screen-shot-2014-05-16-at-11024-pm-150x150-9628336Based on the latest revenue numbers, New York State’s fiscal situation is getting tighter by the month.

Total state tax receipts for September came to $8 billion, according to the monthly cash report issued by the state comptroller’s office late Friday. That was $91 million below the target set in the revised financial plan issued by Governor Cuomo’s Division of the Budget (DOB) in mid-summer—which, based on weak first quarter performance, already had made a $600 million a year downward adjustment in projected annual tax revenues through 2020.

Boosting concerns about underlying economic conditions, the weakness is concentrated in the state’s largest revenue category, the personal income tax (PIT).  September is an especially important month for evaluating the outlook for PIT receipts, because it marks the mid-point of the fiscal year and because Sept. 15 is one of four quarterly filing periods for estimated tax payments by investors, business owners and self-employed people.

PIT receipts in September totaled $4.7 billion, a full $300 million (7.4 percent) below the reduced estimate in the July financial plan.  The results were also $343 million below PIT collections for September 2015.  Through the first six months of the fiscal year, net personal income tax receipts are a whopping $734.3 million below the amount collected by the state at the same point a year ago.

Consumption sales and use taxes were basically on target at $1.6 billion. This number, however, incorporates a very weak growth rate of 1 percent for the month of September and 2 percent through the first six months of the year.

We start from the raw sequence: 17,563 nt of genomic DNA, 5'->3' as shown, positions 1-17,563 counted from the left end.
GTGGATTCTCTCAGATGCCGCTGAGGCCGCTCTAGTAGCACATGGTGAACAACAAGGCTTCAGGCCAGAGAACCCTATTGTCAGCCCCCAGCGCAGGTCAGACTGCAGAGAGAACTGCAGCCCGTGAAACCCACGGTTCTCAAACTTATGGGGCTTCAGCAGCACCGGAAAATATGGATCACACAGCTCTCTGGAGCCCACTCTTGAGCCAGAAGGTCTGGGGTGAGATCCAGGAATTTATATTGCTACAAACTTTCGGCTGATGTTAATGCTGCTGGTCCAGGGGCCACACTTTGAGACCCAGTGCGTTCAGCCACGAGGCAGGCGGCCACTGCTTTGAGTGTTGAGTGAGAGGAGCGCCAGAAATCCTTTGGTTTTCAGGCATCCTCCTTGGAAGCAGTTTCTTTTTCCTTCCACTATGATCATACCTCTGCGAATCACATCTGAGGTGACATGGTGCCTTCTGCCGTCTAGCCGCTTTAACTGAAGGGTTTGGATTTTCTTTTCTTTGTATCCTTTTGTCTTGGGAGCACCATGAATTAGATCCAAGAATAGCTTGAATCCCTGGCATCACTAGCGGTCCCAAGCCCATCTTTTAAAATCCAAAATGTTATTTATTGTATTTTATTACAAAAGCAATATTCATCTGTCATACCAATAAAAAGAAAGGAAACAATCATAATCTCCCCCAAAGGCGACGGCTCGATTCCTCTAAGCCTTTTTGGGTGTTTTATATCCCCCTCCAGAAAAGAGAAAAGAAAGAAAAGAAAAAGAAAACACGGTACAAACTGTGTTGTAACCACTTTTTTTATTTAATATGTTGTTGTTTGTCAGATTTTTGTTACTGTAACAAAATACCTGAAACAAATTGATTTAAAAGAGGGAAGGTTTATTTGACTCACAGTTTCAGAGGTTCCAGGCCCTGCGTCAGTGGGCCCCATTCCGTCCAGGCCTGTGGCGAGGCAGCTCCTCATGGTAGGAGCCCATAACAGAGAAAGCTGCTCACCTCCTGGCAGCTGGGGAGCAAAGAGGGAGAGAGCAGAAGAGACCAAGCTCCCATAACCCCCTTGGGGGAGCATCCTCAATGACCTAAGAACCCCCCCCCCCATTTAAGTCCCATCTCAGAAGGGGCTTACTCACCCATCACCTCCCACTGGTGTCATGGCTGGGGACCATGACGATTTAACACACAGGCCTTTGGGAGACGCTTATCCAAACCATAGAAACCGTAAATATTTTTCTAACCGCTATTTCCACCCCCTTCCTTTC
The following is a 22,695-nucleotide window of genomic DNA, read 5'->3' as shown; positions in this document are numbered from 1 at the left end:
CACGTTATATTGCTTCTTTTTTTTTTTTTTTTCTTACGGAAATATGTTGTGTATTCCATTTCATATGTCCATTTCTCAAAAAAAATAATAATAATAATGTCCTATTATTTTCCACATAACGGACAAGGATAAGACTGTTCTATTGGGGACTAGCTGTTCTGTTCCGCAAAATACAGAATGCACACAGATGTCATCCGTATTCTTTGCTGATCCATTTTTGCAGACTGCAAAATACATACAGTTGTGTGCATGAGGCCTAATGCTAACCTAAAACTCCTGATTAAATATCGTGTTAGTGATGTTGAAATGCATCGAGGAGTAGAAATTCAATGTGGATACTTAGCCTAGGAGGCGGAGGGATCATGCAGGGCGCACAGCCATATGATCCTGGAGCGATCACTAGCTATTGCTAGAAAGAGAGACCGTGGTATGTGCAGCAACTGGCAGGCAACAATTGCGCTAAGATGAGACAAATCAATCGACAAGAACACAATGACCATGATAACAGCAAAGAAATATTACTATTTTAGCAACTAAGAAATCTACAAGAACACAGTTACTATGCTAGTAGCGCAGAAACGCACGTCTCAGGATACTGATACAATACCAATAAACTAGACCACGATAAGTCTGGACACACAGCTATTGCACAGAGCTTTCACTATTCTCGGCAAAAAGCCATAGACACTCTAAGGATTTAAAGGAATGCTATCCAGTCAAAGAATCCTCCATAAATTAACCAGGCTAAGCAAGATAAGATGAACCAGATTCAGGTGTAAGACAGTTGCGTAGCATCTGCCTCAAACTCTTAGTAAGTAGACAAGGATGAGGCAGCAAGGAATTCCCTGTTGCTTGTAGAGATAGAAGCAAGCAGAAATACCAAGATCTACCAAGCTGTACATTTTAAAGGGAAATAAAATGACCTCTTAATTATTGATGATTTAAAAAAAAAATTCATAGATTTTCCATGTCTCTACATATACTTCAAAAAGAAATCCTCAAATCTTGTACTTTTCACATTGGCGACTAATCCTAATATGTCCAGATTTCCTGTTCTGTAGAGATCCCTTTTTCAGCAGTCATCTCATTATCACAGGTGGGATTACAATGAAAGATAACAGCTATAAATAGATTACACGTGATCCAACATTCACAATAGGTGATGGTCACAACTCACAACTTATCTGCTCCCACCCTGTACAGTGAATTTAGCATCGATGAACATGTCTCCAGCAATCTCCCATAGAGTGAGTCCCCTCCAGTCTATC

Withholding tax payments are up just 0.9 percent, or $139 million, while PIT estimated payments are down a whopping 9.3 percent, or $966 million, including another $130 million (5 percent) dip in September receipts alone.

These suggest two things:

  • while payroll employment in New York continues to increase slowly on a statewide basis, net taxable wages and bonuses have barely grown; and
  • capital gains have been weak, reflecting continued slow growth and volatility in stock prices, and high-income investors and business owners do not expect their incomes to increase much before the end of the year.

So, what does this mean for next year’s budget?

In the short term, the state has a big enough cushion of ready cash to absorb the further revenue decline.* But if the downward trend keeps up for the next few months, next year’s budget will require belt tightening beyond the 2 percent cap Cuomo already has imposed. School districts, in particular, should not expect anything approaching a repeat of this year’s record $1.5 billion (6.5 percent) state aid increase—although advocacy groups will surely demand it.

* PS — Maybe.  Then again, if PIT receipts for December and January are off the mark as much as September’s, the added shortfall would translate into a more significant, added problem of $777 million.

About the Author

E.J. McMahon

Edmund J. McMahon is a senior fellow at the Empire Center.

Read more by E.J. McMahon

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